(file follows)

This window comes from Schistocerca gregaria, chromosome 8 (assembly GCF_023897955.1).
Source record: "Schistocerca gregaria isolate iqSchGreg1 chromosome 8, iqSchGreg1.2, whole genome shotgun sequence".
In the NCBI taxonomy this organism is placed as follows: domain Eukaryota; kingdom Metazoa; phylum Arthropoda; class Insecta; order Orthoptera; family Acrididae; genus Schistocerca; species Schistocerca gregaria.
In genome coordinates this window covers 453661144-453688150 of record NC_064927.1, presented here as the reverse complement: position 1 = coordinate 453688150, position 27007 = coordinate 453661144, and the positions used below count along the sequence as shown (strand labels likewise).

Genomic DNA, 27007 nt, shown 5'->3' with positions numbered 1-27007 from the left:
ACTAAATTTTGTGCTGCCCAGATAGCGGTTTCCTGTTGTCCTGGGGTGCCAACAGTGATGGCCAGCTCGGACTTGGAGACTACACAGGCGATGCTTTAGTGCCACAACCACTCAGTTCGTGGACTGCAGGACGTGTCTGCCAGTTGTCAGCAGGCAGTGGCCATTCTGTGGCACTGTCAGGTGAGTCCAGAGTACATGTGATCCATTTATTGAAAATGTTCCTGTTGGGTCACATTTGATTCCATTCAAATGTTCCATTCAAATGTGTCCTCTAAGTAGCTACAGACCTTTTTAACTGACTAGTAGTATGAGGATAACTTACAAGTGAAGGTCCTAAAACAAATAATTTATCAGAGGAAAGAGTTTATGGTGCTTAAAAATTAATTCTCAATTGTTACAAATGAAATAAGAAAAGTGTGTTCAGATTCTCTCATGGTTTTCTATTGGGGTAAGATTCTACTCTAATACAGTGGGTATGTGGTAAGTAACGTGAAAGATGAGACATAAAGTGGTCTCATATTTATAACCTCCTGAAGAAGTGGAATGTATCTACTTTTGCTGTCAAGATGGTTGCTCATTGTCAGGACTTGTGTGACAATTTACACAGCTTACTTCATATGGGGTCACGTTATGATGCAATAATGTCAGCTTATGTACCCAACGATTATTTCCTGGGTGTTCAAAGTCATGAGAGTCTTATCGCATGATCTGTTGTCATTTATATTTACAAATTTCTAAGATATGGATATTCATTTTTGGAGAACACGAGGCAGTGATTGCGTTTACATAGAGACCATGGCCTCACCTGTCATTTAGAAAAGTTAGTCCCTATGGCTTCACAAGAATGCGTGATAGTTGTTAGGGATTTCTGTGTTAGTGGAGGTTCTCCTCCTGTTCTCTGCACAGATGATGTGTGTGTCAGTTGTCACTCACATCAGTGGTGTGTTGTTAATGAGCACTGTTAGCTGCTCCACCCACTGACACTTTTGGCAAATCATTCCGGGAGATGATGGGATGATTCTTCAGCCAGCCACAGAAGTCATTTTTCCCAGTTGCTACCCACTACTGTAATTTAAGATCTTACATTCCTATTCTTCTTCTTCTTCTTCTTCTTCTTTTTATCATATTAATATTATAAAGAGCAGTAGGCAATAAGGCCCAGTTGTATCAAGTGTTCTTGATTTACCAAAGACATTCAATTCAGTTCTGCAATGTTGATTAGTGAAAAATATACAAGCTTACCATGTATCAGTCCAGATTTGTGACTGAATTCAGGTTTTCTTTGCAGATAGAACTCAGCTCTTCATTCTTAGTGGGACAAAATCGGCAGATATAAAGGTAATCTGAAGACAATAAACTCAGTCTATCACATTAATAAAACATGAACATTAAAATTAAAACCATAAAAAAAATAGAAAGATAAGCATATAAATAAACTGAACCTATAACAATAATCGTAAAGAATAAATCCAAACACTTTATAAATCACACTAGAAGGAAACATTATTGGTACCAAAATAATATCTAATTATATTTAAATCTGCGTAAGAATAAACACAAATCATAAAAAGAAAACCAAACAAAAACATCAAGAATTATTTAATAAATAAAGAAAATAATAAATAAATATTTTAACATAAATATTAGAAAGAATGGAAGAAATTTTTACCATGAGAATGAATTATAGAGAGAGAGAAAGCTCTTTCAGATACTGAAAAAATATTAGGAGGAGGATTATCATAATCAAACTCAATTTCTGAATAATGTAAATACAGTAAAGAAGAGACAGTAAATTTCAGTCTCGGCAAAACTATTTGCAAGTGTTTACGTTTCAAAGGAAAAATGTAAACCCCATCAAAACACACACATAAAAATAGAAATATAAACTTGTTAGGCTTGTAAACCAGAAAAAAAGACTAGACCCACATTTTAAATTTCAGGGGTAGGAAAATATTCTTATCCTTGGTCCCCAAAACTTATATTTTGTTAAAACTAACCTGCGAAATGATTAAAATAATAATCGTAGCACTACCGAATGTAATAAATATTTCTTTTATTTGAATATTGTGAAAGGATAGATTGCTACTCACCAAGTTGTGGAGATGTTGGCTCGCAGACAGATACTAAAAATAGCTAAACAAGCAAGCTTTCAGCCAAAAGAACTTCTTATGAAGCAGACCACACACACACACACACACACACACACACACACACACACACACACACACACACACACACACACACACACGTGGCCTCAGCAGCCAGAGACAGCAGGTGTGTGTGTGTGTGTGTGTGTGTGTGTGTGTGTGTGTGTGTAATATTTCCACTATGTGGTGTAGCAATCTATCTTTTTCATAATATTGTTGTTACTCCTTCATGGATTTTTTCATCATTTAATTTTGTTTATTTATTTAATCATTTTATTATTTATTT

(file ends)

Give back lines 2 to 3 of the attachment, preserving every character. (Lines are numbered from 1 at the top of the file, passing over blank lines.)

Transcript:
Source record: "Schistocerca gregaria isolate iqSchGreg1 chromosome 8, iqSchGreg1.2, whole genome shotgun sequence".
In the NCBI taxonomy this organism is placed as follows: domain Eukaryota; kingdom Metazoa; phylum Arthropoda; class Insecta; order Orthoptera; family Acrididae; genus Schistocerca; species Schistocerca gregaria.